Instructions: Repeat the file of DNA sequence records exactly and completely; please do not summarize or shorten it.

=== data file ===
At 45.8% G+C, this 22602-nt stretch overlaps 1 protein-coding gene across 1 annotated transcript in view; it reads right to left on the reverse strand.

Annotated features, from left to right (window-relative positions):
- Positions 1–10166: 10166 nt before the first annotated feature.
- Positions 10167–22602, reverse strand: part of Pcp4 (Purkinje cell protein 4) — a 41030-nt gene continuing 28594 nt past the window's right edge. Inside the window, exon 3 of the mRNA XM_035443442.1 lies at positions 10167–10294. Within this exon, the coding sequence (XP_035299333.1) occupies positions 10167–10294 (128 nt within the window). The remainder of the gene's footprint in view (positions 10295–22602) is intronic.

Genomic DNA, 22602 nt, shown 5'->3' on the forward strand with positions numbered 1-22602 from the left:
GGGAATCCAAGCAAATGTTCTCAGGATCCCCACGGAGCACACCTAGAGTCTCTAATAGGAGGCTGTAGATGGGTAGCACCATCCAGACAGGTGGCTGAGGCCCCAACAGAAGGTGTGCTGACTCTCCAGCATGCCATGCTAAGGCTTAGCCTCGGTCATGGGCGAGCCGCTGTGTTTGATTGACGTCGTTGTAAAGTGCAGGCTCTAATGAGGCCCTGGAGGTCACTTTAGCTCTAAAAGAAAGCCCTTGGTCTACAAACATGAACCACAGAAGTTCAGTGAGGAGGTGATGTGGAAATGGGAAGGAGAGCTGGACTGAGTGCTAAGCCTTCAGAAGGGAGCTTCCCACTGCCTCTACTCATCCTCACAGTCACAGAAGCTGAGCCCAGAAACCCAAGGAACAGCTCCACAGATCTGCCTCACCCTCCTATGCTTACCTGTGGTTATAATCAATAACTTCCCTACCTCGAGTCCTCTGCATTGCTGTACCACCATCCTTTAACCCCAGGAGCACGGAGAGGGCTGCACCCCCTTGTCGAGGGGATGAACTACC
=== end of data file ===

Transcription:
At 45.8% G+C, this 22602-nt stretch overlaps 1 protein-coding gene across 1 annotated transcript in view; it reads right to left on the reverse strand.

Annotated features, from left to right (window-relative positions):
- Positions 1–10166: 10166 nt before the first annotated feature.
- Positions 10167–22602, reverse strand: part of Pcp4 (Purkinje cell protein 4) — a 41030-nt gene continuing 28594 nt past the window's right edge. Inside the window, exon 3 of the mRNA XM_035443442.1 lies at positions 10167–10294. Within this exon, the coding sequence (XP_035299333.1) occupies positions 10167–10294 (128 nt within the window). The remainder of the gene's footprint in view (positions 10295–22602) is intronic.

Genomic DNA, 22602 nt, shown 5'->3' on the forward strand with positions numbered 1-22602 from the left:
GGGAATCCAAGCAAATGTTCTCAGGATCCCCACGGAGCACACCTAGAGTCTCTAATAGGAGGCTGTAGATGGGTAGCACCATCCAGACAGGTGGCTGAGGCCCCAACAGAAGGTGTGCTGACTCTCCAGCATGCCATGCTAAGGCTTAGCCTCGGTCATGGGCGAGCCGCTGTGTTTGATTGACGTCGTTGTAAAGTGCAGGCTCTAATGAGGCCCTGGAGGTCACTTTAGCTCTAAAAGAAAGCCCTTGGTCTACAAACATGAACCACAGAAGTTCAGTGAGGAGGTGATGTGGAAATGGGAAGGAGAGCTGGACTGAGTGCTAAGCCTTCAGAAGGGAGCTTCCCACTGCCTCTACTCATCCTCACAGTCACAGAAGCTGAGCCCAGAAACCCAAGGAACAGCTCCACAGATCTGCCTCACCCTCCTATGCTTACCTGTGGTTATAATCAATAACTTCCCTACCTCGAGTCCTCTGCATTGCTGTACCACCATCCTTTAACCCCAGGAGCACGGAGAGGGCTGCACCCCCTTGTCGAGGGGATGAACTACC